This week we check out the new intersection at Colonel By (NCC property) and Main Street. This area was a clear missing link in our cycling network as Main Street has raised bike tracks (mostly) and Colonel By has a pathway along the canal.
As you can see in the image below, it is an odd shaped intersection with a refuge in the centre. There are two parallel roads: Colonel By Drive and Echo Drive. As Main St. approaches in an angle, the design was confusing but for northbound traffic the wide corner made it easy to keep the pedal to metal when turning into Colonel By. Not great for the rest of us.
A few years ago, when work on the canal walls was being done, a detour for pedestrians and cyclists followed along Echo Drive and detoured back to the canal at this intersection where a temporary crosswalk was installed.
From experience when taking tourists on bike tours I remember that not all drivers obeyed the rule that they had to wait for pedestrians crossing here, despite the signs, reinforcing the wish of many residents to build a safe crossing here.
Fortunately, there is now a proper intersection. But…you will miss the bike signals. Which makes the intersection a bit weird for cyclists as the detection wires have already been placed in the pavement. For now, you will have to push the pedestrian light button in order to cross the road. This explains why the city puts up a ‘walk your bike’ sign.
That sign will be temporary though as the city explains to me in this email:
“The installation at Colonel By and Main will have cross rides with green thermoplastic and cycling signal heads once the cycle tracks leading up to them are built to the east along Main Street.
We have detector loops installed at the intersection, but they are not active at this time, and will only be activated once the cycling network gets completed.
Given that partial Federal and Provincial funding through the Investing in Canada Infrastructure Program (ICIP) was provided with schedule restrictions for implementation (read: Deadline – Hans on the Bike), we separated out the intersection construction to take advantage of these available funds.
The required underground, utility, and road work yet to be conducted on Main Street, made phased activation necessary, while immediate benefit could be realized.”
So although this intersection currently may look a bit odd, it was a smart move of the city to use the ICIP funds before the deadline approached by splitting off this project from a larger project.
Here are a few images of the intersection I took early September 2022
Is it me, or are there a lot of TWSI’s (Twizzies) in this picture? I don’t recall TWSI’s run across cross rides before. (TWSI stands for Tactile Walking Surface Indicators – the rusty nobbed metal strips at pedestrian crossings).
Emmett Proulx reacted on Twitter with the following:
“It’s a complex topic, but TWSIs across cycle tracks was interim guidance until the City (of Ottawa) improved standards for delineation between pedestrian and cycling spaces. The Protected Intersection Design Guide doesn’t include TWSIs across the cycle track. Newer designs will reflect that.”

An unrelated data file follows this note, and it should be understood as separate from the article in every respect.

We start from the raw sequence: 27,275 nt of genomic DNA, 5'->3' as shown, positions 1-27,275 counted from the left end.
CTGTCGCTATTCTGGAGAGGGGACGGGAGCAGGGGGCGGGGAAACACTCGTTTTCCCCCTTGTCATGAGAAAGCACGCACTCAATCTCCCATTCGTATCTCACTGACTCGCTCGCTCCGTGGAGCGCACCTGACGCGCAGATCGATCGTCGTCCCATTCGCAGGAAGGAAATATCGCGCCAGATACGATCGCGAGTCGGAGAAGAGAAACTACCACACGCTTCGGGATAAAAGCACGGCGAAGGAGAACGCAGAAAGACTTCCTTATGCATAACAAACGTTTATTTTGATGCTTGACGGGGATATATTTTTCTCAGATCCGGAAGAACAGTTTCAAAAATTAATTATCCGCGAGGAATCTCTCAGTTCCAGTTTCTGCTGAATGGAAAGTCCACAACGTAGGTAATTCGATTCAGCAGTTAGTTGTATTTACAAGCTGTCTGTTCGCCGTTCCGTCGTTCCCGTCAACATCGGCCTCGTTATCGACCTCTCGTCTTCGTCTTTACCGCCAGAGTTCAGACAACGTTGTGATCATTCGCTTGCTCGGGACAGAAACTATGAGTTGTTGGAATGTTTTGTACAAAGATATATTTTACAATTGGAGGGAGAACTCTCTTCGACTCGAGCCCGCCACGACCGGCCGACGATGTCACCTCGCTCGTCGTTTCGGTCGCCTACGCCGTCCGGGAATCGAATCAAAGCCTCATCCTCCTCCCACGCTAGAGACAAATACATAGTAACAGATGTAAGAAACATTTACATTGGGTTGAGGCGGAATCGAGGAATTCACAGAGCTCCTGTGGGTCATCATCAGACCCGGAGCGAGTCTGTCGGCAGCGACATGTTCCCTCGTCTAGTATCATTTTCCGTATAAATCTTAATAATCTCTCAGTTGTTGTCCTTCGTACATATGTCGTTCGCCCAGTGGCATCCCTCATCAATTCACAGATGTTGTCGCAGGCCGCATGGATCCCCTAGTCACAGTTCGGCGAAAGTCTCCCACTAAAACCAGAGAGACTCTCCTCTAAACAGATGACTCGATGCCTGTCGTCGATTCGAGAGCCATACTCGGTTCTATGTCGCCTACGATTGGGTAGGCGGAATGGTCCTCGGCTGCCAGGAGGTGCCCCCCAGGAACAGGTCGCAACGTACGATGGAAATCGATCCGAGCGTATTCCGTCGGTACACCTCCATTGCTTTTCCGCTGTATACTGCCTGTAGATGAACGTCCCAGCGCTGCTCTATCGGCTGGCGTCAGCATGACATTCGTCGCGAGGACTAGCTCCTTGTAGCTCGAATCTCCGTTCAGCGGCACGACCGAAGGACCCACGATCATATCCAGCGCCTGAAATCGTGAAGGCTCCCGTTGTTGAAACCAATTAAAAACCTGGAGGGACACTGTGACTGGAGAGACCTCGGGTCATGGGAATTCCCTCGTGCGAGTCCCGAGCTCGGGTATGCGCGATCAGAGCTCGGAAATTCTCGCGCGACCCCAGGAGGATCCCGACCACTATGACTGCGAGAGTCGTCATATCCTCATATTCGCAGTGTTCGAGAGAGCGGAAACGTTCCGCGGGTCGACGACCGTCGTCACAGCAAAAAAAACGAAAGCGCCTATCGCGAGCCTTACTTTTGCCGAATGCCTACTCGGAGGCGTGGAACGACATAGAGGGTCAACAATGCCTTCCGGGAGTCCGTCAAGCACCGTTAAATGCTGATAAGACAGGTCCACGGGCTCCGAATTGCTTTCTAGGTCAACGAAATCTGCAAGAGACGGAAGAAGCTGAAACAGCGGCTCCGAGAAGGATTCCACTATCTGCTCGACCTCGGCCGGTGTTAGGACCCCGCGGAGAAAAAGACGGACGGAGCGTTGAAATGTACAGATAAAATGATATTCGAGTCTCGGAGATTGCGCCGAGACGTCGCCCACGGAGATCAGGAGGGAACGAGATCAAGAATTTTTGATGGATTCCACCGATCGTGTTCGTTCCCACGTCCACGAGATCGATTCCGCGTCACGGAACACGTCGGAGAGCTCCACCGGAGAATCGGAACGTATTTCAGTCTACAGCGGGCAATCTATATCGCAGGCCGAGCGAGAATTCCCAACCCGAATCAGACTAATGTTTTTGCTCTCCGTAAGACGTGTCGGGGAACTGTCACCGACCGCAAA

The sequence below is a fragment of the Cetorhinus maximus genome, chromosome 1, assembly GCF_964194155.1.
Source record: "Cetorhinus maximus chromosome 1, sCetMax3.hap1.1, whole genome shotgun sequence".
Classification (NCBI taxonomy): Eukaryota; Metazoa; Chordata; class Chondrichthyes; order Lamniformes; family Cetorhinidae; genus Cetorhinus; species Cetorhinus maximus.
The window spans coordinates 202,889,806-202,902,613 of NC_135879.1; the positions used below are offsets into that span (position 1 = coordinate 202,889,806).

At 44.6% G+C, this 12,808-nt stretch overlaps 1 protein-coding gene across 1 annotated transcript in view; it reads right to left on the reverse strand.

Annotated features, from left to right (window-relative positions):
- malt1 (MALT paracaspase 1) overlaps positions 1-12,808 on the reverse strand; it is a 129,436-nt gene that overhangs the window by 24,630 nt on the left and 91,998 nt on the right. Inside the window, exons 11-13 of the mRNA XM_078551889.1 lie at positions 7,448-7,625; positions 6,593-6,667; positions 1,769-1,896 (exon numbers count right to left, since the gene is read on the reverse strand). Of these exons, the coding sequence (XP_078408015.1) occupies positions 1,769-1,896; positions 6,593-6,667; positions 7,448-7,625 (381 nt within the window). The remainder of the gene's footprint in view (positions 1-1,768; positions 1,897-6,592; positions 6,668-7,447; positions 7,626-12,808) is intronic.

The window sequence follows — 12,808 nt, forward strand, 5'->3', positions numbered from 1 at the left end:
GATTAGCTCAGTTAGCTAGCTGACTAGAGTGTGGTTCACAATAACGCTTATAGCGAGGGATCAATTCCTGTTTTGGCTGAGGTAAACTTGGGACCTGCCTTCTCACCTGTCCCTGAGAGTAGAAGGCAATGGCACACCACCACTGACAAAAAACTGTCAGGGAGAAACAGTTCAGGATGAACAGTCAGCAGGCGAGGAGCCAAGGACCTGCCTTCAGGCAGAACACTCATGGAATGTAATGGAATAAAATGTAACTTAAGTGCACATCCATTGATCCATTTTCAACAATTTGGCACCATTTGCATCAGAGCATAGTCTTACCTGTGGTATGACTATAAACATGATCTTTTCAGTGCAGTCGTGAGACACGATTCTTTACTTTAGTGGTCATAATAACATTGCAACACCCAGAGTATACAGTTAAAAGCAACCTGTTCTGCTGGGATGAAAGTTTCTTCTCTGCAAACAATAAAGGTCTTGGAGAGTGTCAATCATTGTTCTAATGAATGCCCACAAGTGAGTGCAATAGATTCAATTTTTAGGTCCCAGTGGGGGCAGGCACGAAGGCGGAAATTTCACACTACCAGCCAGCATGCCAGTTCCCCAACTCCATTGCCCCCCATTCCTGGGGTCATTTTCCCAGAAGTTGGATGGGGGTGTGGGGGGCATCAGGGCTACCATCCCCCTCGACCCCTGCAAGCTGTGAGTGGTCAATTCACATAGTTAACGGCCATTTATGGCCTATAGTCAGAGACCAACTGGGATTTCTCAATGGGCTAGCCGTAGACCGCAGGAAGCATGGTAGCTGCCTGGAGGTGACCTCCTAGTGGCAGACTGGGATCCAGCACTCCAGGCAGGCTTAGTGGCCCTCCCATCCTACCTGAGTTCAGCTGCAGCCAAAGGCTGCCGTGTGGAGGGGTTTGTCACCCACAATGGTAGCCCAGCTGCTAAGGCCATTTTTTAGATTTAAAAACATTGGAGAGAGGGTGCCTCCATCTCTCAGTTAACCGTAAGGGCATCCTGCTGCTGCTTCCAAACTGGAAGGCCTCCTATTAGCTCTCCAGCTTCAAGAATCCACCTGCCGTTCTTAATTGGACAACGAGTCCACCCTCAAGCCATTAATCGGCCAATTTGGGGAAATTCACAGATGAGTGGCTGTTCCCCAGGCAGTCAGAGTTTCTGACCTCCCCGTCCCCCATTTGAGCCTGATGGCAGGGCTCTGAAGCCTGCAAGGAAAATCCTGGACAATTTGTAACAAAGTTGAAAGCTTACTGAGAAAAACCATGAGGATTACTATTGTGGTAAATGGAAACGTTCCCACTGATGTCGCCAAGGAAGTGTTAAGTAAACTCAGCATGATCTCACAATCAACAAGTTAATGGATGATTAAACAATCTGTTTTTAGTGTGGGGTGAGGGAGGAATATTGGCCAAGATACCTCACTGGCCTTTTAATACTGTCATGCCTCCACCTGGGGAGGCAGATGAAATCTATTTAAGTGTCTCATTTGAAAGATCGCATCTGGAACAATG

Church makes place for ECHO near Main Street
Meanwhile there is also construction going on at the corner of Main Street and Echo Drive. There used to be a church at the corner, but it has been demolished recently and a new 7 storey mid rise called ECHO (in capitals) with “sophisticated boutique apartment rentals – Soak up the nautical charm of passing boats or a peaceful solo paddler” is appearing.
Once known as the Holy Trinity Anglican Church of Archville, and opened in 1877, it was purchased eventually in 1977 by the Portugese community and sold to Uniform Developments a few years back.
John Dance in the Mainstreeter: “Although the church was deemed by the City of Ottawa’s heritage staff to be of heritage “interest,” it was not a “designated” building, which permitted the developer, Uniform Developments, to successfully make the case that they had the right to demolish the building.” And so they did.
Here is a fun snippet from the Ottawa East website:
Years after he served at Holy Trinity, the late Robert Jefferson, Reverend and former Anglican Bishop of Ottawa, co-authored a pamphlet called, “Faith of our Fathers – the Story of the Anglican Diocese of Ottawa”. The pamphlet reads in part: “few of the congregations in the Diocese of Ottawa have a rowboat as part of their church property, but when Holy Trinity Church on Canal Road in the village of Archville was built in 1877, a boat was provided to ferry parishioners across the Rideau Canal, there being no nearby bridge”.
Connection with Main St.
It is not entirely clear to me if the bike infrastructure will eventually continue into Main as there is still a missing stretch of a few hundred meters. When Main was revamped, I heard it wasn’t wide enough at that part of Main St. but it becomes even harder to ignore now. To which Councillor Menard reacted after I posted this post:
Read how Main street was transformed into a complete street in this previous post.